I know this is gonna sound crazy, but let’s say you had a table where people stored all kinds of things in one column: dates, integers, file names, sale prices, file names, you name it. And let’s say your application frequently ran a query looking for dates in that column, like this:
WHERE TRY_CAST(DisplayName AS DATE) IS NOT NULL;
Even if you create an index on DisplayName, SQL Server ignores it because it believes so many rows are going to match, and it doesn’t want to do all the back & forth key lookups between the DisplayName index and the clustered index (to get SELECT *):
Yes, believe it or not, there are actually users in the Stack Overflow database whose names can be converted to dates:
So anyhoo, I’m not allowed to change the query, but I need to make it go faster. I have 3 problems:
- The estimates are wrong, so
- SQL Server refuses to use the DisplayName index (due to an artificially high number of key lookups)
- SQL Server can’t seek specifically to the rows that match (it has to do the cast on every row)
Presto, the estimates are more accurate, and SQL Server is now doing less logical reads (because it’s scanning the DisplayName index rather than the entire clustered index, which includes all the columns.) Now, to solve problem #3, I would usually add a nonclustered index on our newly created column, but…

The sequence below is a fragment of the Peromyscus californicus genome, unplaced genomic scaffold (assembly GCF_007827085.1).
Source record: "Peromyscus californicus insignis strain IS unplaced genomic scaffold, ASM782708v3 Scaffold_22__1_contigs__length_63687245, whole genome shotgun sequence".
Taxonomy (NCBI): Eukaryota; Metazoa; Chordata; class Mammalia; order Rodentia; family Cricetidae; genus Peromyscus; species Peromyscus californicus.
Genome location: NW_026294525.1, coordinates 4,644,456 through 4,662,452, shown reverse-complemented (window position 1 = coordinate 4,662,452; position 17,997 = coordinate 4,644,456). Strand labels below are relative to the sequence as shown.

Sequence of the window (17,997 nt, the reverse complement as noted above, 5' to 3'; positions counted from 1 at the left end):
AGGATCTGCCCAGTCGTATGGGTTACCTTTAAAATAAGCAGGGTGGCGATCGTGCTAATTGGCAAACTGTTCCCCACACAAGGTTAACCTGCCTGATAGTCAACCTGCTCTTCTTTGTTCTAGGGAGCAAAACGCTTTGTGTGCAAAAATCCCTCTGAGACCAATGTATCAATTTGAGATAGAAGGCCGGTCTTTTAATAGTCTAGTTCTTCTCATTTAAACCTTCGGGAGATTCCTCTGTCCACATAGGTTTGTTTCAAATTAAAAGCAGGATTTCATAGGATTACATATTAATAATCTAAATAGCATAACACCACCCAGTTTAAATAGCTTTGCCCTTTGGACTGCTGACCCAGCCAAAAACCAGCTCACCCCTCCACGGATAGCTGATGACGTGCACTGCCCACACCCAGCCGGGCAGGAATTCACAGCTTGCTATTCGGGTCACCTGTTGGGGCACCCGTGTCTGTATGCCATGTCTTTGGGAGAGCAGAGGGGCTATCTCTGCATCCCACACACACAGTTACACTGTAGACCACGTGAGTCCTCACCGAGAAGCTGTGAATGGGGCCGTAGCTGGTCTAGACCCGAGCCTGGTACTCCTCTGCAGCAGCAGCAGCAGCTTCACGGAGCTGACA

You might think, “Wait, how can a cast as a date be non-deterministic? Does it have something to do with the fact that it might sometimes return null?”
No, it’s because your session’s date format can cause the same string to return different dates. Here, I’m using the Books Online example for SET DATEFORMAT to set my default date formats to different styles, and then when I do a TRY_CAST on the same value, I get different dates:
Diabolical. So I can’t use an index on a computed column to make this thing crazy fast, and I’ll just have to settle for an index scan.
But TRY_CONVERT *does* work,
as long as you specify a format.
If I try this same trick with TRY_CONVERT and I specify the exact date format I want – obviously ISO 8601, as any XKCD fan will tell you:
SQL Server is willing to create a nonclustered index on that, AND it’ll automatically do an index seek on it rather than scanning & computing the whole thing. That’s awesome! However, if I try that same trick without a specific format, I’m back to being unable to create the index on it:
Dang. And don’t even get me started on filtered indexes with that stuff – that’s a whole ‘nother ball of wax. For that kind of thing, hit the Artisanal Indexes module.